This October feels more like August in many parts of Germany: Up to 26 degrees were measured in Rosenheim on Sunday. On Monday afternoon, it could get even hotter. On the Upper Rhine, up to 27 degrees are possible, and it could be similarly warm in the regions around Magdeburg and Leipzig.
What is clear is that it is unusually mild for mid-October right now, and the German Weather Service expects that regional records could fall for this period. In principle, however, individual days with more than 20 degrees in October are nothing unusual. Last year, for example, 27.5 degrees were measured in Munich on German Unity Day. Currently, the warm temperatures are mainly due to warm sea air flowing in from the south. However, average temperatures are also rising over the long term, a clear consequence of climate change. While the average temperature in October between 1961 and 1990 was still 9.0 degrees, it was already 9.4 degrees in the subsequent 30-year period between 1991 and 2020.
Will the mild temperatures also slow down gas consumption and ease the energy crisis? Probably only to a very limited extent. According to the Federal Network Agency, gas is currently still being stored, but at a low level with a recent increase of 0.17 percentage points per day. This has less to do with the current weather situation and more to do with the fact that gas storage facilities are already very well filled, currently at 95.14 percent, and that storage facilities with a high fill level are slower to fill. In addition, experience shows that gas consumption in households does not rise sharply until the second week of November, when a particularly large number of people turn on the heating. The fact that temperatures in early fall do not yet play such a major role in gas consumption is also shown by the comparison between September 2022 and September of the previous year. For example, it was noticeably colder this year than in September 2021, but household consumption was still below the previous year's level, which probably also has something to do with conscious savings.
By far the most gas is consumed in the months of December, January and February. The winter will therefore be decisive for how quickly the gas storage facilities empty. However, no one can say for sure at the moment whether it will be particularly warm or cold.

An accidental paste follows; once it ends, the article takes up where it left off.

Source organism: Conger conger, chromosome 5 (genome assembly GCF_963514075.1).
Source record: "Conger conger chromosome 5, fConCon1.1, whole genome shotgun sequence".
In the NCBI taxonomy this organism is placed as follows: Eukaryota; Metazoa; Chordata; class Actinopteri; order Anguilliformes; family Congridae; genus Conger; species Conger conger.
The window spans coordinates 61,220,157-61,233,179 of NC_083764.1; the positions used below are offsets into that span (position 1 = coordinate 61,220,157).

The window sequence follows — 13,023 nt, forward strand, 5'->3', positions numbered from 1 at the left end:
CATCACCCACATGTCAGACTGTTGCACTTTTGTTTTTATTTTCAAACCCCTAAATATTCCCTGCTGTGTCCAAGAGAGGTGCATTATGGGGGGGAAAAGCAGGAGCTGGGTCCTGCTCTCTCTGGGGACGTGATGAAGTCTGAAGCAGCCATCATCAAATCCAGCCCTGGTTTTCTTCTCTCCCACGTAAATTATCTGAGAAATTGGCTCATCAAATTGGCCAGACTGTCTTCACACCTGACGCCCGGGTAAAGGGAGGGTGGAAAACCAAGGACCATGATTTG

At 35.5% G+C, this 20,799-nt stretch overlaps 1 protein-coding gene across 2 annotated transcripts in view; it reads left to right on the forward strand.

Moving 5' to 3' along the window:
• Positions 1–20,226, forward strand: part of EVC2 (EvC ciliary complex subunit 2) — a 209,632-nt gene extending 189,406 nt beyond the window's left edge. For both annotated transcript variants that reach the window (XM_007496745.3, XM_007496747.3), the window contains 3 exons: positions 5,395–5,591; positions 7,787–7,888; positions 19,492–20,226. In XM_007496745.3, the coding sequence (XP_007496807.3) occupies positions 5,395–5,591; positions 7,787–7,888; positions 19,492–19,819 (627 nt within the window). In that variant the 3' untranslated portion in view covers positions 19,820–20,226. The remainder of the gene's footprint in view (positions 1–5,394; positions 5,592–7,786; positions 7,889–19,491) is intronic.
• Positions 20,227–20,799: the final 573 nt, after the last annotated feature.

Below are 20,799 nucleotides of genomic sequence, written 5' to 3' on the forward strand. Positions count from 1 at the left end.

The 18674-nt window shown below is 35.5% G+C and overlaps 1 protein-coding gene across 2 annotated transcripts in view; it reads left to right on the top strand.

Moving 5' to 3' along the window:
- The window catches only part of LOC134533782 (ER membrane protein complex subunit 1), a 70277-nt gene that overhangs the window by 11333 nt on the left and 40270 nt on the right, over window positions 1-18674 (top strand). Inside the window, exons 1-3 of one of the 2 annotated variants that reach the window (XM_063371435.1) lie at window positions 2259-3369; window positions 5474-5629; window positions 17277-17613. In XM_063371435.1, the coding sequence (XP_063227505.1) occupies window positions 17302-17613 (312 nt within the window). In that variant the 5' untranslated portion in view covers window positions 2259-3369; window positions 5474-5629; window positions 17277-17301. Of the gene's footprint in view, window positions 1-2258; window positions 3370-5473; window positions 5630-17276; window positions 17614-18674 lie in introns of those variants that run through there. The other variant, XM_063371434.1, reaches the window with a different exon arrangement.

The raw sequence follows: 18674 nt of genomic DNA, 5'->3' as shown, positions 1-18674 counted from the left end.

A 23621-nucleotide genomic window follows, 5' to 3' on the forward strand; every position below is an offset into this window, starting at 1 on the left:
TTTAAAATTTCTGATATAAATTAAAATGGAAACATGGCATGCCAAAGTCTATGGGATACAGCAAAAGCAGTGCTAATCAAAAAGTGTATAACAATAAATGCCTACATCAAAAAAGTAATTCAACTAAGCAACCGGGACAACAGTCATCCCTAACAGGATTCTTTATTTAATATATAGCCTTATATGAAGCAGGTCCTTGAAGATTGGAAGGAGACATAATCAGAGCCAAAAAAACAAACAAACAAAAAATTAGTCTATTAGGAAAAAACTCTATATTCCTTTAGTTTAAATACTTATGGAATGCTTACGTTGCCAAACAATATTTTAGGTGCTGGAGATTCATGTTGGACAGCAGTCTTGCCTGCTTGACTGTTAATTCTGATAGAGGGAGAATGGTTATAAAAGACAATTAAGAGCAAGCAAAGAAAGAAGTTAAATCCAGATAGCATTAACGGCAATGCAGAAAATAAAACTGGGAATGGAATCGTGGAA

What is certain is that winters have recently become warmer and warmer. According to the German Weather Service (DWD), the average temperature of the past ten winters was 2.2 degrees Celsius above the average from 1961 to 1990. At all weather stations, the number of frosty days is also declining in the long term. These are days on which the temperature falls below freezing point. In Frankfurt, for example, this was the case on average 55 times a year between 1961 and 1990, but only 44 times between 1991 and 2020. The first frost of the year also shifts further and further back in the course of the year. In Munich, the first frost occurs on November 6 on average, about a week later than between 1961 and 1990. These changes are a noticeable expression of global warming. However, this does not mean that ice-cold winters are no longer possible at all.
Even if it is still like looking into a crystal ball at the moment, the European climate change service Copernicus considers such a cold winter in Europe to be at least unlikely this year in its latest seasonal forecast. The probability of above-average temperatures in large parts of Central Europe, the Mediterranean region and Great Britain between December and February is 50 to 60 percent.
The current summer temperatures, on the other hand, are likely to end soon. Already on Monday, there should be widespread thunderstorms and rain in the northwest half of Germany. In the south, showers and thunderstorms are expected from Tuesday.
Photo by Michal Matlon